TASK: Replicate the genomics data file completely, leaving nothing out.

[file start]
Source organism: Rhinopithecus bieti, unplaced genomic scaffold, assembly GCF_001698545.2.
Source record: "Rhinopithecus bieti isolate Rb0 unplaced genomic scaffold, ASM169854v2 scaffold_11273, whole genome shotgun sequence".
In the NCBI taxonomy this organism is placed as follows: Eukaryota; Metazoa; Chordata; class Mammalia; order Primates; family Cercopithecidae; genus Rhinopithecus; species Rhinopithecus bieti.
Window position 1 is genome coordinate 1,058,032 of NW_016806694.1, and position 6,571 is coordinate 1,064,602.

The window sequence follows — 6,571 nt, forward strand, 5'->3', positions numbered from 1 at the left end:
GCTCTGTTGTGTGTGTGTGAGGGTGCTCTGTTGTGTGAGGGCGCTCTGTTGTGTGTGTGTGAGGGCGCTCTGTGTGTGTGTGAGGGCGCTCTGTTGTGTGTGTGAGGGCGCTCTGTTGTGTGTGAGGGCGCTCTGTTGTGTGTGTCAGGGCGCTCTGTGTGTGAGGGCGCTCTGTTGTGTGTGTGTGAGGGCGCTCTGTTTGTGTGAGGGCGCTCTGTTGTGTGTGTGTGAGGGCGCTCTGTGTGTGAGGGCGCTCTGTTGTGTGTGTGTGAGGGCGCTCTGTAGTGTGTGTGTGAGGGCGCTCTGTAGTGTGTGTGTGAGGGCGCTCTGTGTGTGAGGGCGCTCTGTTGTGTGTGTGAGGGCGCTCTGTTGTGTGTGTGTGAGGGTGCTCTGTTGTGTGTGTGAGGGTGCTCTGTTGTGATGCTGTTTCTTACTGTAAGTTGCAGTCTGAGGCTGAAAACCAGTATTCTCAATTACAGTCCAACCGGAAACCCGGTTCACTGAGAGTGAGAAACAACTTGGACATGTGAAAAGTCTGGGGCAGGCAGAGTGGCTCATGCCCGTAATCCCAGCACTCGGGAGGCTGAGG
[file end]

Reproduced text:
Source organism: Rhinopithecus bieti, unplaced genomic scaffold, assembly GCF_001698545.2.
Source record: "Rhinopithecus bieti isolate Rb0 unplaced genomic scaffold, ASM169854v2 scaffold_11273, whole genome shotgun sequence".
In the NCBI taxonomy this organism is placed as follows: Eukaryota; Metazoa; Chordata; class Mammalia; order Primates; family Cercopithecidae; genus Rhinopithecus; species Rhinopithecus bieti.
Window position 1 is genome coordinate 1,058,032 of NW_016806694.1, and position 6,571 is coordinate 1,064,602.

The window sequence follows — 6,571 nt, forward strand, 5'->3', positions numbered from 1 at the left end:
GCTCTGTTGTGTGTGTGTGAGGGTGCTCTGTTGTGTGAGGGCGCTCTGTTGTGTGTGTGTGAGGGCGCTCTGTGTGTGTGTGAGGGCGCTCTGTTGTGTGTGTGAGGGCGCTCTGTTGTGTGTGAGGGCGCTCTGTTGTGTGTGTCAGGGCGCTCTGTGTGTGAGGGCGCTCTGTTGTGTGTGTGTGAGGGCGCTCTGTTTGTGTGAGGGCGCTCTGTTGTGTGTGTGTGAGGGCGCTCTGTGTGTGAGGGCGCTCTGTTGTGTGTGTGTGAGGGCGCTCTGTAGTGTGTGTGTGAGGGCGCTCTGTAGTGTGTGTGTGAGGGCGCTCTGTGTGTGAGGGCGCTCTGTTGTGTGTGTGAGGGCGCTCTGTTGTGTGTGTGTGAGGGTGCTCTGTTGTGTGTGTGAGGGTGCTCTGTTGTGATGCTGTTTCTTACTGTAAGTTGCAGTCTGAGGCTGAAAACCAGTATTCTCAATTACAGTCCAACCGGAAACCCGGTTCACTGAGAGTGAGAAACAACTTGGACATGTGAAAAGTCTGGGGCAGGCAGAGTGGCTCATGCCCGTAATCCCAGCACTCGGGAGGCTGAGG